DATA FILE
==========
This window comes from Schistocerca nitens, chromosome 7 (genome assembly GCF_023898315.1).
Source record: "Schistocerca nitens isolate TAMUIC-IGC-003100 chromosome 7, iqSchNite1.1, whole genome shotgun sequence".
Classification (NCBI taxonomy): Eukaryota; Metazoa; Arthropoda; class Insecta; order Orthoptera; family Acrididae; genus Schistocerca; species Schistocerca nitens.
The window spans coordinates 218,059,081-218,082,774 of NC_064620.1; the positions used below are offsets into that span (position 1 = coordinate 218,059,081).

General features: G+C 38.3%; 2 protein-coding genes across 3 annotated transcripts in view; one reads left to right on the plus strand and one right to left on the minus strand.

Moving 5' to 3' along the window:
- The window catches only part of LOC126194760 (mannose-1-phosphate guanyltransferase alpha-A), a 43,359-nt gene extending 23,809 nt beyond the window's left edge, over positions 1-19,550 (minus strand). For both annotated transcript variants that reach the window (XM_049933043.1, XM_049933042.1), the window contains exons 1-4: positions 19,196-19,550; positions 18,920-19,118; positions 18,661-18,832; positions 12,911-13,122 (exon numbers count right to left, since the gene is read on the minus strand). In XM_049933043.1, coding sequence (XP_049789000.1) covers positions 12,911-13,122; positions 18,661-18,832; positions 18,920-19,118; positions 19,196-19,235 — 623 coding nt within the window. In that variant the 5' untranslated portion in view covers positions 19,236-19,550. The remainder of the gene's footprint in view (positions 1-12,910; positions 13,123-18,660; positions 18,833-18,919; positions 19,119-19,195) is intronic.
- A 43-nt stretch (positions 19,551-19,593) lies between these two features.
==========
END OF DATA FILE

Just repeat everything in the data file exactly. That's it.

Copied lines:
This window comes from Schistocerca nitens, chromosome 7 (genome assembly GCF_023898315.1).
Source record: "Schistocerca nitens isolate TAMUIC-IGC-003100 chromosome 7, iqSchNite1.1, whole genome shotgun sequence".
Classification (NCBI taxonomy): Eukaryota; Metazoa; Arthropoda; class Insecta; order Orthoptera; family Acrididae; genus Schistocerca; species Schistocerca nitens.
The window spans coordinates 218,059,081-218,082,774 of NC_064620.1; the positions used below are offsets into that span (position 1 = coordinate 218,059,081).

General features: G+C 38.3%; 2 protein-coding genes across 3 annotated transcripts in view; one reads left to right on the plus strand and one right to left on the minus strand.

Moving 5' to 3' along the window:
- The window catches only part of LOC126194760 (mannose-1-phosphate guanyltransferase alpha-A), a 43,359-nt gene extending 23,809 nt beyond the window's left edge, over positions 1-19,550 (minus strand). For both annotated transcript variants that reach the window (XM_049933043.1, XM_049933042.1), the window contains exons 1-4: positions 19,196-19,550; positions 18,920-19,118; positions 18,661-18,832; positions 12,911-13,122 (exon numbers count right to left, since the gene is read on the minus strand). In XM_049933043.1, coding sequence (XP_049789000.1) covers positions 12,911-13,122; positions 18,661-18,832; positions 18,920-19,118; positions 19,196-19,235 — 623 coding nt within the window. In that variant the 5' untranslated portion in view covers positions 19,236-19,550. The remainder of the gene's footprint in view (positions 1-12,910; positions 13,123-18,660; positions 18,833-18,919; positions 19,119-19,195) is intronic.
- A 43-nt stretch (positions 19,551-19,593) lies between these two features.